tightrope-walk for the President
fever appears to have swept the country, with the
Indian International Film Awards (IIFA) festival
being staged in Colombo, and hordes of Bollywood
film stars, most of them household names in this
country, descending on the capital.
There have been critics, of the IIFA being staged
here, who have argued that the mileage the country
gains from staging the glamorous event in Colombo is
not commensurate with the spectacular cost involved.
These critics received a further boost when the
top most celebrities slated to attend the event-
Amiththab Bachchan, Shah Rukh Khan and Aishwarya
Rai- gave the awards a miss, obviously for security
reasons, negating the very purpose of conducting the
IIFA in Colombo- that of trying to portray Sri Lanka
as a safe and free nation, after the defeat of
terrorism a year ago.
But this Indian ‘invasion’ is not without more
serious political and economic implications. Whether
we like it or not, India is our closest neighbouring
country, and is a massive entity, both in
geographical size and in terms of its population.
Then, even more significantly, Sri Lanka’s Tamil
community identify closely and trace their origins
to the South Indian state of Tamil Nadu, home to
some 62 million Tamils, more than thrice the
population of Sri Lanka. The term ‘geo-political
realities’ aptly conveys the nexus that thus exists
between the two nations.
The practical aspect of this was amply demonstrated
in the 30-year history of Sri Lanka’s war with the
Liberation Tigers of Tamil Eelam (LTTE). While
India, at first nurtured the Tigers and thereafter,
tolerated them, the war here could never be won.
Even when Sri Lanka had gained a decisive upper
hand, militarily, India chose to intervene as it did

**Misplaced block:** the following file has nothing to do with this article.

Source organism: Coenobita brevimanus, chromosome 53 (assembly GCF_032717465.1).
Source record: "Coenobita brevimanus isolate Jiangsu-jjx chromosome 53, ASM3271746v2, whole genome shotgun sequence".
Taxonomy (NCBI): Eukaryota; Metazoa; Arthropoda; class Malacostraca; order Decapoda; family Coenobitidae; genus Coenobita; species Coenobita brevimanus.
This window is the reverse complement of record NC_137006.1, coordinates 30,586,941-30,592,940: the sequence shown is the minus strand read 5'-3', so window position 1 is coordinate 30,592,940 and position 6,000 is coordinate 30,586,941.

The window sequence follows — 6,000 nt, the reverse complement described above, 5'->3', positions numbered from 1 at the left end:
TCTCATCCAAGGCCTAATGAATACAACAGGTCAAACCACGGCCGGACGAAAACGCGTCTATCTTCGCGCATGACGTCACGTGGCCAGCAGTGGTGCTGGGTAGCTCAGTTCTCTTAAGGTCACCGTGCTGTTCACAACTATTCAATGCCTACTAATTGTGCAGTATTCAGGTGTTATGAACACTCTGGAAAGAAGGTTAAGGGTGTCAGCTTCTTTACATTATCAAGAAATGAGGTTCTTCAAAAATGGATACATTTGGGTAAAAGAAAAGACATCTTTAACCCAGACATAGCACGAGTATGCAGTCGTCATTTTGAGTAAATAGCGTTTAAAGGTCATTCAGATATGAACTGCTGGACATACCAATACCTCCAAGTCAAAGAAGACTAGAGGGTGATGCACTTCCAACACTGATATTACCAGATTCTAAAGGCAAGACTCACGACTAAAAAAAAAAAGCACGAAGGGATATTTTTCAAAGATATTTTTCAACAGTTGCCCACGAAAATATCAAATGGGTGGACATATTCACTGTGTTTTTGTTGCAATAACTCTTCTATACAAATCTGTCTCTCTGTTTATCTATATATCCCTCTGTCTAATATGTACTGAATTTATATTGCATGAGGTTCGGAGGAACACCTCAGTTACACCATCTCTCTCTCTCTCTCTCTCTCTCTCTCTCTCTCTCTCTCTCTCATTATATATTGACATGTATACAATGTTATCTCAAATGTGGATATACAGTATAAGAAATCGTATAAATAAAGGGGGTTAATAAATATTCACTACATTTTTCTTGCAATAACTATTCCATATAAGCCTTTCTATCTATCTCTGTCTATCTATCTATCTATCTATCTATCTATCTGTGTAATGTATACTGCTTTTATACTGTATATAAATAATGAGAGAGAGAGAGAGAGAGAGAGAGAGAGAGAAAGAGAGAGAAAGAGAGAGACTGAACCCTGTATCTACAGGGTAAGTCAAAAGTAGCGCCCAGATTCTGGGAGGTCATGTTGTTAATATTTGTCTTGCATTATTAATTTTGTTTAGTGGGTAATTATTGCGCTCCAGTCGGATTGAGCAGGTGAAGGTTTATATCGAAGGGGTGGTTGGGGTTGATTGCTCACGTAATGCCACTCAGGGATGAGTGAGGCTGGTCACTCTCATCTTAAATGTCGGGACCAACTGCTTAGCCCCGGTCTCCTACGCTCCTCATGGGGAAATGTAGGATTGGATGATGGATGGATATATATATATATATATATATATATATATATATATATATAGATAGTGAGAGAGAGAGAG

in 1987, with the Indo-Lanka Accord, and it was back
to the barracks for the Sri Lankan armed forces.
However, chastised by the assassination of Rajiv
Gandhi by the LTTE, and by its own experiences with
terrorism, the Manmohan Singh government decided on
a hands-off policy during the final Eelam war, and
even went to the extent of co-operating with the Sri
Lankan Navy in preventing an exodus of terrorists in
the final stages of the conflict. These were all
decisive factors in the eventual defeat of the LTTE.
India and the issues it raises, therefore, cannot be
ignored. The current focus of attention, vis-à-vis
our giant neighbour, is two-fold: Its concerns about
devolution of power to ethnic communities in this
country and the proposed bilateral trade pact
between the two countries, the Comprehensive
Economic Partnership Agreement (CEPA). It is the
latter that has hit the headlines more recently.
A few weeks ago, there was a protest in the city
against the proposed CEPA. Concerns were expressed
about the influx of Indian goods and services-
including professional services- if the CEPA was to
be implemented. Given the sheer enormity of numbers,
the fear was that Indian goods and services would
swamp the local market, shutting out Sri Lankans.
When the protesters succeeded in meeting
President Mahinda Rajapaksa himself and the
President smilingly accepted their petition, there